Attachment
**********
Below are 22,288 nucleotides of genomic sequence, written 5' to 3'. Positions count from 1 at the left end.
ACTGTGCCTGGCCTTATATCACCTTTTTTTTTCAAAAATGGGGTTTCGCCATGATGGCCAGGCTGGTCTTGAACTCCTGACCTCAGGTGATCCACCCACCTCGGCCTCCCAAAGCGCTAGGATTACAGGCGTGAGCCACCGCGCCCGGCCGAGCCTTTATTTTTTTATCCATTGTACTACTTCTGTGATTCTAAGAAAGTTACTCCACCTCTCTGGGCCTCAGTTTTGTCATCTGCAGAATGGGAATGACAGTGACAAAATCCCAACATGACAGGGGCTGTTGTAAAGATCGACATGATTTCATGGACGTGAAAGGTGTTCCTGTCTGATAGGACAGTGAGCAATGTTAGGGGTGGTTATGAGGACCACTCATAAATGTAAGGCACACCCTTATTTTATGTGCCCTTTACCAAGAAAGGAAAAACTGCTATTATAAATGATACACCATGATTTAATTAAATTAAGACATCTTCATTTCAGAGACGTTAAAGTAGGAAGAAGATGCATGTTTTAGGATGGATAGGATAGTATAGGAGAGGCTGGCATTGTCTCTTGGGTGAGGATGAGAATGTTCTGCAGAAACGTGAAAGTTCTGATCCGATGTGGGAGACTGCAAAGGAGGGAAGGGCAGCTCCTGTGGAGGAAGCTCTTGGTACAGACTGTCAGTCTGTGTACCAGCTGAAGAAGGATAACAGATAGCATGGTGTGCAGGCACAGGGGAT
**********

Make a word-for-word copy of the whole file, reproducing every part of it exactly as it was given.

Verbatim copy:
Below are 22,288 nucleotides of genomic sequence, written 5' to 3'. Positions count from 1 at the left end.
ACTGTGCCTGGCCTTATATCACCTTTTTTTTTCAAAAATGGGGTTTCGCCATGATGGCCAGGCTGGTCTTGAACTCCTGACCTCAGGTGATCCACCCACCTCGGCCTCCCAAAGCGCTAGGATTACAGGCGTGAGCCACCGCGCCCGGCCGAGCCTTTATTTTTTTATCCATTGTACTACTTCTGTGATTCTAAGAAAGTTACTCCACCTCTCTGGGCCTCAGTTTTGTCATCTGCAGAATGGGAATGACAGTGACAAAATCCCAACATGACAGGGGCTGTTGTAAAGATCGACATGATTTCATGGACGTGAAAGGTGTTCCTGTCTGATAGGACAGTGAGCAATGTTAGGGGTGGTTATGAGGACCACTCATAAATGTAAGGCACACCCTTATTTTATGTGCCCTTTACCAAGAAAGGAAAAACTGCTATTATAAATGATACACCATGATTTAATTAAATTAAGACATCTTCATTTCAGAGACGTTAAAGTAGGAAGAAGATGCATGTTTTAGGATGGATAGGATAGTATAGGAGAGGCTGGCATTGTCTCTTGGGTGAGGATGAGAATGTTCTGCAGAAACGTGAAAGTTCTGATCCGATGTGGGAGACTGCAAAGGAGGGAAGGGCAGCTCCTGTGGAGGAAGCTCTTGGTACAGACTGTCAGTCTGTGTACCAGCTGAAGAAGGATAACAGATAGCATGGTGTGCAGGCACAGGGGAT